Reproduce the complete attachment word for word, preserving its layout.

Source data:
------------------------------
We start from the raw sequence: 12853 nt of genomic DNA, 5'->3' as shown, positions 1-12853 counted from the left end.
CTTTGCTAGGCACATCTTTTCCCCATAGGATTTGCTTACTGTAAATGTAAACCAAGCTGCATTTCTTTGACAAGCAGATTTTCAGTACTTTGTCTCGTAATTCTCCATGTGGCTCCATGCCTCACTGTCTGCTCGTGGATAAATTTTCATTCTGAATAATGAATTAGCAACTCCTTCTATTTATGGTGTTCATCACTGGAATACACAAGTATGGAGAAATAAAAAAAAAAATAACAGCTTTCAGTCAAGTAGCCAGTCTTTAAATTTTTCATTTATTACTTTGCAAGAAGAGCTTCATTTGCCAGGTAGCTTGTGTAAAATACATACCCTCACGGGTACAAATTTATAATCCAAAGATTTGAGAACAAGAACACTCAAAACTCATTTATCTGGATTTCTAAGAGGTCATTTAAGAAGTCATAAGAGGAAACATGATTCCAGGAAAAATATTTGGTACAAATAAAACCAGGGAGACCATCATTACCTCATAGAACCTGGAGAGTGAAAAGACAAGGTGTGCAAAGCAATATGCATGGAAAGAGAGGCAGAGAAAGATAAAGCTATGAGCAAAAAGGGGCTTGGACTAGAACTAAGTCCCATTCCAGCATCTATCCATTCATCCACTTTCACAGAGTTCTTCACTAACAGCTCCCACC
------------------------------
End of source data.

We start from the raw sequence: 12853 nt of genomic DNA, 5'->3' as shown, positions 1-12853 counted from the left end.
CTTTGCTAGGCACATCTTTTCCCCATAGGATTTGCTTACTGTAAATGTAAACCAAGCTGCATTTCTTTGACAAGCAGATTTTCAGTACTTTGTCTCGTAATTCTCCATGTGGCTCCATGCCTCACTGTCTGCTCGTGGATAAATTTTCATTCTGAATAATGAATTAGCAACTCCTTCTATTTATGGTGTTCATCACTGGAATACACAAGTATGGAGAAATAAAAAAAAAAATAACAGCTTTCAGTCAAGTAGCCAGTCTTTAAATTTTTCATTTATTACTTTGCAAGAAGAGCTTCATTTGCCAGGTAGCTTGTGTAAAATACATACCCTCACGGGTACAAATTTATAATCCAAAGATTTGAGAACAAGAACACTCAAAACTCATTTATCTGGATTTCTAAGAGGTCATTTAAGAAGTCATAAGAGGAAACATGATTCCAGGAAAAATATTTGGTACAAATAAAACCAGGGAGACCATCATTACCTCATAGAACCTGGAGAGTGAAAAGACAAGGTGTGCAAAGCAATATGCATGGAAAGAGAGGCAGAGAAAGATAAAGCTATGAGCAAAAAGGGGCTTGGACTAGAACTAAGTCCCATTCCAGCATCTATCCATTCATCCACTTTCACAGAGTTCTTCACTAACAGCTCCCACC